One Hundred Famous Views of Edo: Great Bridge at Senju
(Meisho Edo hyakkei: Senju no Ohashi)
signed Hiroshige ga, published by Sakanaya Eikichi (seal partially trimmed), with censor's seal Aratame and date seal tatsu-ni (year of the dragon , 2nd month)
oban tate-e 14 1/4 by 9 1/2 in., 36.3 by 24 cm
The bridge depicted in this composition was called the Great Bridge, as it was the only one to cross the Sumida (locally known as the Senju) River for the first seventy years of the Shogunate's control over Edo and the surrounding provinces. It was the policy of the first Shogun Tokugawa Ieyasu (1543-1616) that no bridges should be erected connecting connecting the city to potential adversaries to its north. However, the Great Bridge was too great a commercial and social lifeline for it to be taken down. Powerful daimyos and merchants crossed the bridge daily, and the Shogun himself used it to visit the graves of his ancestors at Nikko. The bridge would live up to its name, surviving for three centuries before finally being destroyed in a flood in 1885. This is a remarkable longevity for a wooden bridge, even one which, as one can see in this depiction, was solidly constructed.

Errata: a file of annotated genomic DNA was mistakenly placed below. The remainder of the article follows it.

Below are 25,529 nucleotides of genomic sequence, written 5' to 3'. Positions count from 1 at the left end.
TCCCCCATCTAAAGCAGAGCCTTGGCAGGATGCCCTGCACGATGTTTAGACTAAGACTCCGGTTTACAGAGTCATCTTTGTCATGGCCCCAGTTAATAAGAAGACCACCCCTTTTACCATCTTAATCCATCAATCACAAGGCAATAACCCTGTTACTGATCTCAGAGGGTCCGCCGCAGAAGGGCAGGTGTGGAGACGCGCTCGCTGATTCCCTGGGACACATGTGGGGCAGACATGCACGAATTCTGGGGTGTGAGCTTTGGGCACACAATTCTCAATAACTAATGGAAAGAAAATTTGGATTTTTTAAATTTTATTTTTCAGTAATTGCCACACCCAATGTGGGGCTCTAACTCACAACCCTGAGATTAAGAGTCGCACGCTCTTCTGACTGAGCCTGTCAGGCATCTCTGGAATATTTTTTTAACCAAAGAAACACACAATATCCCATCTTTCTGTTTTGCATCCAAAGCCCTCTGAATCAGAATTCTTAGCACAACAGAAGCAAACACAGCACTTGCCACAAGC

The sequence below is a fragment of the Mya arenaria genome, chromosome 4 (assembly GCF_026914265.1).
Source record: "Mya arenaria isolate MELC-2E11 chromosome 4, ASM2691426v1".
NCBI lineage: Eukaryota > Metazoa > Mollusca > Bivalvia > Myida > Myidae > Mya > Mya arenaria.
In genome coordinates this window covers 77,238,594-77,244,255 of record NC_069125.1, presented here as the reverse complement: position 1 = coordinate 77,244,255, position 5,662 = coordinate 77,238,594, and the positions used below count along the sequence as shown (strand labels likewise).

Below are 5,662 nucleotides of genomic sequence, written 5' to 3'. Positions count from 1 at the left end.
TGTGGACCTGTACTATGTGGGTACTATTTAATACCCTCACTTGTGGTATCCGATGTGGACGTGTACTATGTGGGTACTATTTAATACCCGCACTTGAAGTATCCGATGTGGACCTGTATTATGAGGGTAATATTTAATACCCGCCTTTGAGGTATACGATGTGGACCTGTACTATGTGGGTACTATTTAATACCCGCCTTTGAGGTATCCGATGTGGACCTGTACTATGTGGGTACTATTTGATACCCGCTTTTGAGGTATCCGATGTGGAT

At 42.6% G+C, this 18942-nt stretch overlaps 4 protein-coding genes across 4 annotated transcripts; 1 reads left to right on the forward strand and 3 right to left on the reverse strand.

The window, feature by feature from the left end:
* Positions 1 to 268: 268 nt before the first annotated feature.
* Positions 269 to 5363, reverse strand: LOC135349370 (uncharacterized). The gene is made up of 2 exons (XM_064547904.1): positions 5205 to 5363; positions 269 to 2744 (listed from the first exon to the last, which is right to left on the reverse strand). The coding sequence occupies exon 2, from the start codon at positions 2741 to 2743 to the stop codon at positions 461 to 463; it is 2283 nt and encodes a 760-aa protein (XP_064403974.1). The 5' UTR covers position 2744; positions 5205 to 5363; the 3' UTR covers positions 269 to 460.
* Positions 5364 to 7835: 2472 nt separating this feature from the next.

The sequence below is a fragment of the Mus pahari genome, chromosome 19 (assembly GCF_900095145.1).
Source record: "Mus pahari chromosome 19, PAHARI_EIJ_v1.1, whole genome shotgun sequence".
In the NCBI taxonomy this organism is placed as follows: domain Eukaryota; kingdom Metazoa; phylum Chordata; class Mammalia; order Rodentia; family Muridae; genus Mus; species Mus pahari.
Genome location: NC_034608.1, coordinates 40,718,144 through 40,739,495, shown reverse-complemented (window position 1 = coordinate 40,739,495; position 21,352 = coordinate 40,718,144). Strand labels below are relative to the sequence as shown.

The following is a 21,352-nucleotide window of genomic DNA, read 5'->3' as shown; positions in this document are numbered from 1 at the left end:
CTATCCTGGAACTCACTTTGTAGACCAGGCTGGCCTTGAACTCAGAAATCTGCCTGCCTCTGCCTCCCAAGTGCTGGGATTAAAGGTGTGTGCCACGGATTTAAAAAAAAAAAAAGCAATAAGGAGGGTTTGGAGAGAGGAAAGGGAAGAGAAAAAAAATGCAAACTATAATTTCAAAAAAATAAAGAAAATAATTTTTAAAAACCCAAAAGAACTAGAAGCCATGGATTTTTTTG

Hiroshige: One Hundred Famous Views of Edo, Brooklyn Museum of Art, 1986, cat. no. 103
Museum of Fine Arts, Boston (mfa.org), from the Spaulding Collection, accession nos. 11.2208, 11.16727, 21.10441, and 21.10442
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site last updated
October 20, 2018
Scholten Japanese Art
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New York, New York 10019
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